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Conventionality when Graphing Transformations.

  1. Aug 6, 2012 #1
    If you think about graphing an equation like f(x) = x; you think about a line through the origin in two dimensional space, where the horizontal axis represents the domain and the vertical the image.
    How can you get the input and the output of a transformation in the same picture? In the previous case neither the input nor the output even exist in ℝ^2. If you take that to higher dimensions it becomes even weirder. How can a transformation from ℝ^n to ℝ^m be represented in ℝ^(n+m).
    I get how it works, we've been introduced to the concept in middle school. I'm just wondering if there is some elementary reason or if it's just convention. And also, who decided that the constant output of a function like g(x, y) = x - y = 0 should be omitted from its graph? Why is it that in this case we're allowed to map only all the possible inputs to the transformation and and leave out the fact that a third component z exists but is just a constant. By the f(x) = x graphing convention shouldn't the graph of x - y = 0 be a line through the origin in three dimensional space that stays in the xy-plane?
  2. jcsd
  3. Aug 7, 2012 #2

    Simon Bridge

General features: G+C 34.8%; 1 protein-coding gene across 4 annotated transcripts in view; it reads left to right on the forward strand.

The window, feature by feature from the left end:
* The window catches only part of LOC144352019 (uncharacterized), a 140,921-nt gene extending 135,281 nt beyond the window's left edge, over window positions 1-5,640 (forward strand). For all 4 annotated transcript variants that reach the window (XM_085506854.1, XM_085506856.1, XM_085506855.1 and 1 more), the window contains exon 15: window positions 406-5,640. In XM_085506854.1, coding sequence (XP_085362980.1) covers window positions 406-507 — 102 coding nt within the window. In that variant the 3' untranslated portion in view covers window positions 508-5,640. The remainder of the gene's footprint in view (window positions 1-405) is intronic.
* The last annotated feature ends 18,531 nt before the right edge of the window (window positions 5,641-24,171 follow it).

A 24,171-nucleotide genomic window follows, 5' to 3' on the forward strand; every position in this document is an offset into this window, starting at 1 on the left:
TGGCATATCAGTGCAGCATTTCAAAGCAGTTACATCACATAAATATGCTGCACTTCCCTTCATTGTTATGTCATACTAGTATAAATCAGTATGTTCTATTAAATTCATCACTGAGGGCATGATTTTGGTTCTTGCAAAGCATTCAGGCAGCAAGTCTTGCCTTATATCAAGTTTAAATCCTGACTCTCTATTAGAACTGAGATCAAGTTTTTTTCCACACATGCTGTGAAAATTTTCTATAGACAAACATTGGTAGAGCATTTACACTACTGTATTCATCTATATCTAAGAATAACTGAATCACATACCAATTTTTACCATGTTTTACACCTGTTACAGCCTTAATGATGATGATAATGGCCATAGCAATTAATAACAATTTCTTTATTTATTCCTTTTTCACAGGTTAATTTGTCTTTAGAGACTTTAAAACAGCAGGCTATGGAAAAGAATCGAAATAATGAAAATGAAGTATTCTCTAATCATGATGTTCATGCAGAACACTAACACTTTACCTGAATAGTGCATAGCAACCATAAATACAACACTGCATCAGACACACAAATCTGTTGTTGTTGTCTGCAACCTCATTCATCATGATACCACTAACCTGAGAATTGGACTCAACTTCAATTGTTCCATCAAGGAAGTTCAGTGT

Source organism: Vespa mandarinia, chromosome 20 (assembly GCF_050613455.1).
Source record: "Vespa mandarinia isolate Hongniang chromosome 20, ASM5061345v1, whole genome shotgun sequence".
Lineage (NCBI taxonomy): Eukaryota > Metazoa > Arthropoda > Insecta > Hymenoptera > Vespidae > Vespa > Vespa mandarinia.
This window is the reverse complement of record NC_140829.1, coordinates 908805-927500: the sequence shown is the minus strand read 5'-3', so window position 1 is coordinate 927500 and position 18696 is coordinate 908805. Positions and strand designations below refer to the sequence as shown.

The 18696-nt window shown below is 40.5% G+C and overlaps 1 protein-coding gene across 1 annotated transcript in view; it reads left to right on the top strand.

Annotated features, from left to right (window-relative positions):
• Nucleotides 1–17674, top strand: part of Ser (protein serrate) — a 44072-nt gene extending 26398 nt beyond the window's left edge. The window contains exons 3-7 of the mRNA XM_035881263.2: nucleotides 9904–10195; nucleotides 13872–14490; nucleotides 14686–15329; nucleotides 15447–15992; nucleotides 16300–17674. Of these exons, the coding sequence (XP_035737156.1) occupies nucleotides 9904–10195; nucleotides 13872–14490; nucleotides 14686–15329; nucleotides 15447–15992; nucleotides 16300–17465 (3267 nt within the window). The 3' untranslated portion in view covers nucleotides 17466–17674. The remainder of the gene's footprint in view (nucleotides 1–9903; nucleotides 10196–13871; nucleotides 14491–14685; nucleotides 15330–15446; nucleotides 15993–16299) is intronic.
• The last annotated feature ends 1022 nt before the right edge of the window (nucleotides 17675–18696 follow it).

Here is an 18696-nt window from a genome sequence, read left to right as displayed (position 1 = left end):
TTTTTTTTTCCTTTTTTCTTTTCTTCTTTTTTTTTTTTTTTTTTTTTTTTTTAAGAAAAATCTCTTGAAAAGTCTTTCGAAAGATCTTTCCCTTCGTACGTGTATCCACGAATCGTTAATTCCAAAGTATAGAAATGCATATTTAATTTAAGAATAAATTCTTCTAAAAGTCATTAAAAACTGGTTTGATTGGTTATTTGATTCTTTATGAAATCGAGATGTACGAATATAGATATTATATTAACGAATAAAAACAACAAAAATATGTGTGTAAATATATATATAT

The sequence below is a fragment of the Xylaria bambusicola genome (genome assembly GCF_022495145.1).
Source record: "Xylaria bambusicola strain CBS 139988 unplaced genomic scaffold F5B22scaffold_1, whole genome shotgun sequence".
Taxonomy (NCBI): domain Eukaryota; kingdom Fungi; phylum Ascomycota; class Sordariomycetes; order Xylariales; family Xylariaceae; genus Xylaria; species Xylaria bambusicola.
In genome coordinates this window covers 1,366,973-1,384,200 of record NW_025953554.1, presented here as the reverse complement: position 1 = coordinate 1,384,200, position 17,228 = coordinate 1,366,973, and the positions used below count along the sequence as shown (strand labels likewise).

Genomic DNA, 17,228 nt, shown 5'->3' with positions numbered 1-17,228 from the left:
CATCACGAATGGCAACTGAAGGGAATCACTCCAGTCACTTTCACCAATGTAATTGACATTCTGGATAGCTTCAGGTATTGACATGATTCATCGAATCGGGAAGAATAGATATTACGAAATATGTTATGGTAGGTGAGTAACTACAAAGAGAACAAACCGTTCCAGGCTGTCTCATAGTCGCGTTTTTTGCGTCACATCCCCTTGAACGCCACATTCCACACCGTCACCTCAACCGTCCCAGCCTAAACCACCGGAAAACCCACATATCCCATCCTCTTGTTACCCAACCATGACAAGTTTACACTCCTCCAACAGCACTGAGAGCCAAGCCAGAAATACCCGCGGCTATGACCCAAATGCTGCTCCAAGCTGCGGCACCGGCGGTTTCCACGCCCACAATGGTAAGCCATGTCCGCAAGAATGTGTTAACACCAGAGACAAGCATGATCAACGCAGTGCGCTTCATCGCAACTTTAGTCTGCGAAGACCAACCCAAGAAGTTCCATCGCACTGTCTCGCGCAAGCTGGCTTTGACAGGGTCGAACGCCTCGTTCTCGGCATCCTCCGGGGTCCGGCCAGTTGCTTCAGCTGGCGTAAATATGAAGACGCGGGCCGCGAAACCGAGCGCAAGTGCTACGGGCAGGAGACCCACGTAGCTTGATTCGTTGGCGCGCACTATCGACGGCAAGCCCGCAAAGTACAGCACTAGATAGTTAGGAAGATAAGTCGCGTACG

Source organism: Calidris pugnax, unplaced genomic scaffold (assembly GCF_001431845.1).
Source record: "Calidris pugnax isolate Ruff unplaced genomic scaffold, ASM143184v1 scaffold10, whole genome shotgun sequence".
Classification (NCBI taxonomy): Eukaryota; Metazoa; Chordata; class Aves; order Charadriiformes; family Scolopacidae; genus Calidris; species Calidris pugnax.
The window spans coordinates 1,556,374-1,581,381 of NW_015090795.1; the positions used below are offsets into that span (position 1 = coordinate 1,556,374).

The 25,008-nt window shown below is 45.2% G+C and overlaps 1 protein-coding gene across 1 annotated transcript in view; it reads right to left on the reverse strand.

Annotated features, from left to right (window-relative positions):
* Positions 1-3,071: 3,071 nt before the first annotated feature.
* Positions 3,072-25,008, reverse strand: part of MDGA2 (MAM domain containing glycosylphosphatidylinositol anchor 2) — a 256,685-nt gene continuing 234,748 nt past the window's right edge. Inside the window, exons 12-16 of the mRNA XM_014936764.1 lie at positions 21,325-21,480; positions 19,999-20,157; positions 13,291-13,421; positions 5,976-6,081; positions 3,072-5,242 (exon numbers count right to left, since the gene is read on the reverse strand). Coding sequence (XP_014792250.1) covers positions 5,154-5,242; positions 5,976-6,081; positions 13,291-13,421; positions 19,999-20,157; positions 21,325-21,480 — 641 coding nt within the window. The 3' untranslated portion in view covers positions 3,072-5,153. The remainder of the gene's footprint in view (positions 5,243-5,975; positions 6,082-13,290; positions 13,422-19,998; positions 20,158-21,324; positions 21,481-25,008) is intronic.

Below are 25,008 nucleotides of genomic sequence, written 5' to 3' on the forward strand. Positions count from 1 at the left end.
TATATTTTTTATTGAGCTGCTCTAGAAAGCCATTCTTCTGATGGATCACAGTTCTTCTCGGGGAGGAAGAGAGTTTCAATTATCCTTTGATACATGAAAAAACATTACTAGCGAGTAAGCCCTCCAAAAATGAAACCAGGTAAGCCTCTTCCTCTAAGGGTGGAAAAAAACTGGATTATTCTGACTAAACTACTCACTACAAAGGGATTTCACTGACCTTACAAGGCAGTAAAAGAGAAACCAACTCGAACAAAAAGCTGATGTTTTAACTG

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    I don't understand your question about general transformations. I think your language is ambiguous.

    In the last case
    That is exactly what it is - the trouble with graphing this the way you suggest is that we only have 2D paper so best practice is to choose to orient the image to maximize the information we can use. In this case, we usually choose an orientation looking along the z axis. (Technically there are an infinite possible extra dimensions ... you don't suggest drawing more than three I notice :) )

    So what you are talking about is a rule-of-thumb ... like rounding to 2dp or crossing your axis at (0,0,0).

    if you wrote z=x-y, then the set x-y=0 is the intersection of z in the x-y plane. Does it still make sense to represent x-y=0 in 3D?
    Last edited: Aug 7, 2012
  4. Aug 8, 2012 #3


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    You're right in that what you are representing is the collection of points given by

    {(x,f(x))} , or {(x,y),z:=f(x,y)} , etc -- meaning we cannot graphically-represent

    higher dimensions. Re g(x,y) , its graph, re the previous rule, is actually given by

    {(x,y,g(x,y)}={(x,y,0)} . You're right that sometimes assumptions are made (implicitly)

    and you need to guess from the context; the graph of x may mean the graph of f(x)=x,

    of from f(x,y)=x , or f(x,y,z)=x, etc. Usually , from the context one should be able to

    tell which one is being referred-to. Re your comment that neither the input nor the

    output exist in ℝ2, they actually do, and they are given by the subsets

    {(x,0)} and {(0,x)} ( or, more generally, for y=f(x), {(x,0) and (0,f(x)) ).

    In addition, if I understood you well, there is the

    issue of the choice of embedding: a figure that can "live" in a certain space, can also

    live in higher dimensions. You are right in the strict sense that it should be specified in

    advance what the ambient space is-- you can define functions going into circles,

    or any other topological space.
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